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Diabetes Guide

Written by Ada’s Medical Knowledge Team

Updated on

Diabetes is a set of conditions that affect the way your body absorbs glucose, a type of sugar that comes from the food you eat.

When the processes for taking up glucose are disrupted, it can lead to serious health consequences. If left untreated, it can be fatal.

In 2019, diabetes was the ninth leading cause of death globally.[1] But with the right treatment and lifestyle changes, people with diabetes live happy, healthy lives.

So if you’re looking to learn more about diabetes, you’re reading the right article.

If you think you might have diabetes, try using Ada to find out more about your symptoms.

What is diabetes?

To understand diabetes, it’s helpful to know a little about glucose and your body. So let’s have a recap.

When you digest the food you eat, your body extracts glucose from it. That glucose enters your blood through the lining of your intestines, and once it’s there, it triggers your pancreas to release a hormone called insulin.

Insulin is pumped around your body in blood, interacting with cells, and triggering them to take up glucose. Once the glucose enters the cells, they use it for energy to power many of the processes they carry out. When insulin isn’t present in your blood, or your cells stop interacting with it, the glucose in your blood can’t go anywhere, and the concentration increases.

If your blood glucose levels stay too high for a long time, you will become unwell. This is diabetes.

There are 3 main types of diabetes:[2][3]

  • Type 1 can develop suddenly and more commonly at a younger age.
  • Type 2 is the most common type and tends to develop at an older age.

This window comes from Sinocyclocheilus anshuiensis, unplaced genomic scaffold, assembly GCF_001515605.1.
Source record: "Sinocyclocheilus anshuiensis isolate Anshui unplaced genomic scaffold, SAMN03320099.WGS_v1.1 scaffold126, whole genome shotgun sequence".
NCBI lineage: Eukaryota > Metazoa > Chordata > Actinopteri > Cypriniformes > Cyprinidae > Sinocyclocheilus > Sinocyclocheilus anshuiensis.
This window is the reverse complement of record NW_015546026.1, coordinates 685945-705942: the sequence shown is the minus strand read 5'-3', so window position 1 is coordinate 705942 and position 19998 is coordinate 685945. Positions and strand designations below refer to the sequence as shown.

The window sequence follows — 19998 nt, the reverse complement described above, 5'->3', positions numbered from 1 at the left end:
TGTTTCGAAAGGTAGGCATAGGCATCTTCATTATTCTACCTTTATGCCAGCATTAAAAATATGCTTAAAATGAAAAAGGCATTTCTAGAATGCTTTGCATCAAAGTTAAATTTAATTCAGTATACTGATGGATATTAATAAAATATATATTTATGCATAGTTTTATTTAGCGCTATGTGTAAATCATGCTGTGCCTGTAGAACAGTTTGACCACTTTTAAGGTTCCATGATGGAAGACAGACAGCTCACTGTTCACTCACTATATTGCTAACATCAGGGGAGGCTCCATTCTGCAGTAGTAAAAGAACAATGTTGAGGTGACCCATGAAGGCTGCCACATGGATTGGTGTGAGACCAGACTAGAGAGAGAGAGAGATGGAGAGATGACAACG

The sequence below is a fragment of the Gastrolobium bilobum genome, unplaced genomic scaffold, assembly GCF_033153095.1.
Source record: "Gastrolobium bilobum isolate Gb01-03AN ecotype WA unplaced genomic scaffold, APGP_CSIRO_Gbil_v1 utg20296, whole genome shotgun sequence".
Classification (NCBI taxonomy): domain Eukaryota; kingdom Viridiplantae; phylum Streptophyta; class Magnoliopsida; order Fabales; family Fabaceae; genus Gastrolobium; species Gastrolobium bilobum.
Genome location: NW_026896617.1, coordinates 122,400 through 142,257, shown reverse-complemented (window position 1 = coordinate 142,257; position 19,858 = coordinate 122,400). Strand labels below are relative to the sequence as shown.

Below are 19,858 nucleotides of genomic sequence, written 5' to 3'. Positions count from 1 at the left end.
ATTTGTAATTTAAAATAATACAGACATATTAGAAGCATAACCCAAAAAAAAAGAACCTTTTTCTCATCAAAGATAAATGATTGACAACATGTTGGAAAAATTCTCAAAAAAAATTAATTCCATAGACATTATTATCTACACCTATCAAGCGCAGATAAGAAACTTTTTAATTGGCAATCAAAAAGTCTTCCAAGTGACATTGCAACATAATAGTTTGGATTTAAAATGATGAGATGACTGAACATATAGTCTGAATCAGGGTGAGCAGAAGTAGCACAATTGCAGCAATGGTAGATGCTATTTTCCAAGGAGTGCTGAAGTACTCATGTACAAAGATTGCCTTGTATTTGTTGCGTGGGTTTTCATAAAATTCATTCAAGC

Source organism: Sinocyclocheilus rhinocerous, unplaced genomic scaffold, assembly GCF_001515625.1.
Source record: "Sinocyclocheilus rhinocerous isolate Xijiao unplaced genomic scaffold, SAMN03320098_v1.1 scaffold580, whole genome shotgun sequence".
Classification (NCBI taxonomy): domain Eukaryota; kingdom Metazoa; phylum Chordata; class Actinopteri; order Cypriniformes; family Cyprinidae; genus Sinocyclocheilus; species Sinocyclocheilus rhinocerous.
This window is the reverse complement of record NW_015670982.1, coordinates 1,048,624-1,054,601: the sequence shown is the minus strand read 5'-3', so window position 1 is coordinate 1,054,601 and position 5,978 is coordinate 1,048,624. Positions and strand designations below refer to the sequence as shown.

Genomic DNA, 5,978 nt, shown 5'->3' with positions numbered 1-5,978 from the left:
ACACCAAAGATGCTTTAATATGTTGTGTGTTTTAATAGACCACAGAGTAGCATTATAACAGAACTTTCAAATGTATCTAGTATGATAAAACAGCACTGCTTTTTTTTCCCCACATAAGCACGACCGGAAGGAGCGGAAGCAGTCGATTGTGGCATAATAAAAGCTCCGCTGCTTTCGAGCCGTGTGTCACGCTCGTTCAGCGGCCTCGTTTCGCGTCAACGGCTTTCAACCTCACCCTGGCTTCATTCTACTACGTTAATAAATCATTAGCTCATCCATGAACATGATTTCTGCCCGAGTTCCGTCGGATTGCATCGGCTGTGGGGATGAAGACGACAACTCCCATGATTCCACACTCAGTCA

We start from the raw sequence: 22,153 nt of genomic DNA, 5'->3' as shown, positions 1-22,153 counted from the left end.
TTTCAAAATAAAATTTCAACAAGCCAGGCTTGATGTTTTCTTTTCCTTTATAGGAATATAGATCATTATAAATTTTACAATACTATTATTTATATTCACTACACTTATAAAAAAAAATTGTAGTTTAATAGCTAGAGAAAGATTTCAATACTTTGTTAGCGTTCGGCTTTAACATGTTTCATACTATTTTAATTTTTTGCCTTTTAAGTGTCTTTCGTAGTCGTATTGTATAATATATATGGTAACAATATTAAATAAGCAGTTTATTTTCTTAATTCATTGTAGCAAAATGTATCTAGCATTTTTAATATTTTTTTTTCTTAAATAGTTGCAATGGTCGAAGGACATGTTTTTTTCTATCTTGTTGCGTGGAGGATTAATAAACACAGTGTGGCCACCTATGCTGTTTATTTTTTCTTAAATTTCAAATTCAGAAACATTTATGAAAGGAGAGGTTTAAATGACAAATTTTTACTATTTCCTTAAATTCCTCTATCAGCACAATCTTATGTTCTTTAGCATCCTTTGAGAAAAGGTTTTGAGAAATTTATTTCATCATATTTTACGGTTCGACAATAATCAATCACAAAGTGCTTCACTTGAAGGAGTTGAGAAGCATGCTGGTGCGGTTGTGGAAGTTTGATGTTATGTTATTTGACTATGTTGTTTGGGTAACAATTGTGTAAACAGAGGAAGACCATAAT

• Gestational diabetes occurs when blood glucose levels rise during pregnancy but not enough to reach a diagnostic level. This type of diabetes usually disappears after giving birth.

Without treatment, diabetes can lead to several conditions including:[1]

  • Blindness
  • Kidney failure
  • Heart attacks
  • Stroke
  • A need for lower limb amputation

What causes diabetes?

The different types of diabetes have different causes.

Type 1 diabetes is the result of an autoimmune process. That means the body’s immune system mistakes its own healthy cells for foreign ones, attacking and destroying them.

In the case of type 1 diabetes, the immune system targets the insulin-producing cells of the pancreas, which are called beta cells.[4] Once the beta cells are destroyed, they can’t produce insulin anymore.

Type 2 diabetes is not caused by an autoimmune process. With type 2 diabetes, the pancreas may still produce some insulin, but not enough to reduce blood sugar levels sufficiently.[4] Alternatively, type 2 diabetes can occur when cells in the body stop responding to the presence of insulin, so they do not remove glucose from the blood.[4]

The exact mechanisms for how type 2 diabetes comes about are not entirely understood. However, type 2 diabetes risk factors include:[5]

  • Family history of type 2 diabetes
  • Obesity
  • Low physical activity
  • Unhealthy diet
  • Insulin resistance

Gestational diabetes happens due to the hormonal and physical changes that take place during pregnancy, such as weight gain.[3]

What are the diabetes symptoms?

If you experience any of the following symptoms, you should consult with your doctor and get your blood sugar levels checked.[6]

  • Excess urination
  • Excess thirst
  • Unintentional weight loss
  • Constant hunger
  • Blurry vision
  • Tingling of the hands and feet
  • Fatigue
  • Dry skin
  • Sores that heal slowly
  • More infections than usual

People with type 1 diabetes may also experience nausea, vomiting, and stomach pains.[6] Gestational diabetes patients do not show any symptoms. However, gestational diabetes may increase the risk of complications during pregnancy and delivery.[6]